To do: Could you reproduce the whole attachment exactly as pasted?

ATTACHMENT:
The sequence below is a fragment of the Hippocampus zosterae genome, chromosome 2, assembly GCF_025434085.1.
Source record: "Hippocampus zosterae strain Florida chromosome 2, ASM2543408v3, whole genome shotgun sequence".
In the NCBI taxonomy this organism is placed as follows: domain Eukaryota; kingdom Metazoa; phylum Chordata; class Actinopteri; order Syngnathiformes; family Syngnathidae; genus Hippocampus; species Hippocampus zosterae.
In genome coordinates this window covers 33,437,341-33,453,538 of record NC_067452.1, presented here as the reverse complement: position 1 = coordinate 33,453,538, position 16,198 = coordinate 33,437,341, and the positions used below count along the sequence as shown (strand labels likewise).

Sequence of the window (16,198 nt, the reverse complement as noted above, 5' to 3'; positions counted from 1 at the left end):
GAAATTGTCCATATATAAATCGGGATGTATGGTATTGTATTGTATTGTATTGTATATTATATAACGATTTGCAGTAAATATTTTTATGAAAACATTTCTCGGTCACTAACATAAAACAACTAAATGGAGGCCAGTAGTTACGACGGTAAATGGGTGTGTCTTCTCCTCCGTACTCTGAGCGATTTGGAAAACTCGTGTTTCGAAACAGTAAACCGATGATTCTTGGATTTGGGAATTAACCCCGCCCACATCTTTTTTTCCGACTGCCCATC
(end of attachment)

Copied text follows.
The sequence below is a fragment of the Hippocampus zosterae genome, chromosome 2, assembly GCF_025434085.1.
Source record: "Hippocampus zosterae strain Florida chromosome 2, ASM2543408v3, whole genome shotgun sequence".
In the NCBI taxonomy this organism is placed as follows: domain Eukaryota; kingdom Metazoa; phylum Chordata; class Actinopteri; order Syngnathiformes; family Syngnathidae; genus Hippocampus; species Hippocampus zosterae.
In genome coordinates this window covers 33,437,341-33,453,538 of record NC_067452.1, presented here as the reverse complement: position 1 = coordinate 33,453,538, position 16,198 = coordinate 33,437,341, and the positions used below count along the sequence as shown (strand labels likewise).

Sequence of the window (16,198 nt, the reverse complement as noted above, 5' to 3'; positions counted from 1 at the left end):
GAAATTGTCCATATATAAATCGGGATGTATGGTATTGTATTGTATTGTATTGTATATTATATAACGATTTGCAGTAAATATTTTTATGAAAACATTTCTCGGTCACTAACATAAAACAACTAAATGGAGGCCAGTAGTTACGACGGTAAATGGGTGTGTCTTCTCCTCCGTACTCTGAGCGATTTGGAAAACTCGTGTTTCGAAACAGTAAACCGATGATTCTTGGATTTGGGAATTAACCCCGCCCACATCTTTTTTTCCGACTGCCCATC